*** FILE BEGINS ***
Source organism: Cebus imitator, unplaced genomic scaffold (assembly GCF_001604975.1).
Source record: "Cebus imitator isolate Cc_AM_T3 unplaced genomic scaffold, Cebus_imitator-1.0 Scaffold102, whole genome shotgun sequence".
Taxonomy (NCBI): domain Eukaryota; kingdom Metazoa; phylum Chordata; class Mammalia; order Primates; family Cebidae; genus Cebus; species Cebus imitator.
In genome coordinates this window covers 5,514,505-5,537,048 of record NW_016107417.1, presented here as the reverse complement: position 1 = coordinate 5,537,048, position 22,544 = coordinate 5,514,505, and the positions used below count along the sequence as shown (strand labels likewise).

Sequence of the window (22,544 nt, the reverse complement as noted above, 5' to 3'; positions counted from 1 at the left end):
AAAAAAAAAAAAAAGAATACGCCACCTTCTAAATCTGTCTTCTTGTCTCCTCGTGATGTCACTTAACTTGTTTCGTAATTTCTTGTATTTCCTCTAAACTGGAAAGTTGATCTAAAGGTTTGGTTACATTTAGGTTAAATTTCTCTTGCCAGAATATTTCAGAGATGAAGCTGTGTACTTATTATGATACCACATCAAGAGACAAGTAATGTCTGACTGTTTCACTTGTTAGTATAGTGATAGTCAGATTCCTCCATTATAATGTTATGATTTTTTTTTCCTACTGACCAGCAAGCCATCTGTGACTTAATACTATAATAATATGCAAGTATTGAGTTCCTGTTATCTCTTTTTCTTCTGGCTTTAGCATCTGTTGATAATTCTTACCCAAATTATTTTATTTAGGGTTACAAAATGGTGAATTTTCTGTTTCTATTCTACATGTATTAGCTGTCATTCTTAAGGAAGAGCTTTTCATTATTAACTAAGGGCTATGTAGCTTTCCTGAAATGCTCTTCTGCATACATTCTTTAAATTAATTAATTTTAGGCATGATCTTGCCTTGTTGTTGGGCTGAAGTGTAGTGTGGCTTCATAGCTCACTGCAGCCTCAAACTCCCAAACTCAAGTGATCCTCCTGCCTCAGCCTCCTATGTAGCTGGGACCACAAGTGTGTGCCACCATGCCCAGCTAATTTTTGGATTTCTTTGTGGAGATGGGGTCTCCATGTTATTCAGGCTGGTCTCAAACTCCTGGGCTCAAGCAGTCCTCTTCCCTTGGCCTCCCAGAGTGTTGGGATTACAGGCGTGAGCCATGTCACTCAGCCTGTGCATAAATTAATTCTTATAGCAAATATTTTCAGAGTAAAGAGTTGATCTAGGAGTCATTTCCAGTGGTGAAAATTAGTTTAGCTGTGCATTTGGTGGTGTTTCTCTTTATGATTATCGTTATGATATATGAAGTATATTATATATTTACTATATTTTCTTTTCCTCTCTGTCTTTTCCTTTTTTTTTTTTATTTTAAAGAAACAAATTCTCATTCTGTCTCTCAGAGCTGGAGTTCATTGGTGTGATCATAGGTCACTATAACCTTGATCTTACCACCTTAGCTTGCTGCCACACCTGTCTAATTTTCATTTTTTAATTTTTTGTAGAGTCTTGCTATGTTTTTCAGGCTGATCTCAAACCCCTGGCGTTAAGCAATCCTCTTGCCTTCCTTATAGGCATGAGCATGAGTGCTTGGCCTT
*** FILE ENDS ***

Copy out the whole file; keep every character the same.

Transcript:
Source organism: Cebus imitator, unplaced genomic scaffold (assembly GCF_001604975.1).
Source record: "Cebus imitator isolate Cc_AM_T3 unplaced genomic scaffold, Cebus_imitator-1.0 Scaffold102, whole genome shotgun sequence".
Taxonomy (NCBI): domain Eukaryota; kingdom Metazoa; phylum Chordata; class Mammalia; order Primates; family Cebidae; genus Cebus; species Cebus imitator.
In genome coordinates this window covers 5,514,505-5,537,048 of record NW_016107417.1, presented here as the reverse complement: position 1 = coordinate 5,537,048, position 22,544 = coordinate 5,514,505, and the positions used below count along the sequence as shown (strand labels likewise).

Sequence of the window (22,544 nt, the reverse complement as noted above, 5' to 3'; positions counted from 1 at the left end):
AAAAAAAAAAAAAAGAATACGCCACCTTCTAAATCTGTCTTCTTGTCTCCTCGTGATGTCACTTAACTTGTTTCGTAATTTCTTGTATTTCCTCTAAACTGGAAAGTTGATCTAAAGGTTTGGTTACATTTAGGTTAAATTTCTCTTGCCAGAATATTTCAGAGATGAAGCTGTGTACTTATTATGATACCACATCAAGAGACAAGTAATGTCTGACTGTTTCACTTGTTAGTATAGTGATAGTCAGATTCCTCCATTATAATGTTATGATTTTTTTTTCCTACTGACCAGCAAGCCATCTGTGACTTAATACTATAATAATATGCAAGTATTGAGTTCCTGTTATCTCTTTTTCTTCTGGCTTTAGCATCTGTTGATAATTCTTACCCAAATTATTTTATTTAGGGTTACAAAATGGTGAATTTTCTGTTTCTATTCTACATGTATTAGCTGTCATTCTTAAGGAAGAGCTTTTCATTATTAACTAAGGGCTATGTAGCTTTCCTGAAATGCTCTTCTGCATACATTCTTTAAATTAATTAATTTTAGGCATGATCTTGCCTTGTTGTTGGGCTGAAGTGTAGTGTGGCTTCATAGCTCACTGCAGCCTCAAACTCCCAAACTCAAGTGATCCTCCTGCCTCAGCCTCCTATGTAGCTGGGACCACAAGTGTGTGCCACCATGCCCAGCTAATTTTTGGATTTCTTTGTGGAGATGGGGTCTCCATGTTATTCAGGCTGGTCTCAAACTCCTGGGCTCAAGCAGTCCTCTTCCCTTGGCCTCCCAGAGTGTTGGGATTACAGGCGTGAGCCATGTCACTCAGCCTGTGCATAAATTAATTCTTATAGCAAATATTTTCAGAGTAAAGAGTTGATCTAGGAGTCATTTCCAGTGGTGAAAATTAGTTTAGCTGTGCATTTGGTGGTGTTTCTCTTTATGATTATCGTTATGATATATGAAGTATATTATATATTTACTATATTTTCTTTTCCTCTCTGTCTTTTCCTTTTTTTTTTTTATTTTAAAGAAACAAATTCTCATTCTGTCTCTCAGAGCTGGAGTTCATTGGTGTGATCATAGGTCACTATAACCTTGATCTTACCACCTTAGCTTGCTGCCACACCTGTCTAATTTTCATTTTTTAATTTTTTGTAGAGTCTTGCTATGTTTTTCAGGCTGATCTCAAACCCCTGGCGTTAAGCAATCCTCTTGCCTTCCTTATAGGCATGAGCATGAGTGCTTGGCCTT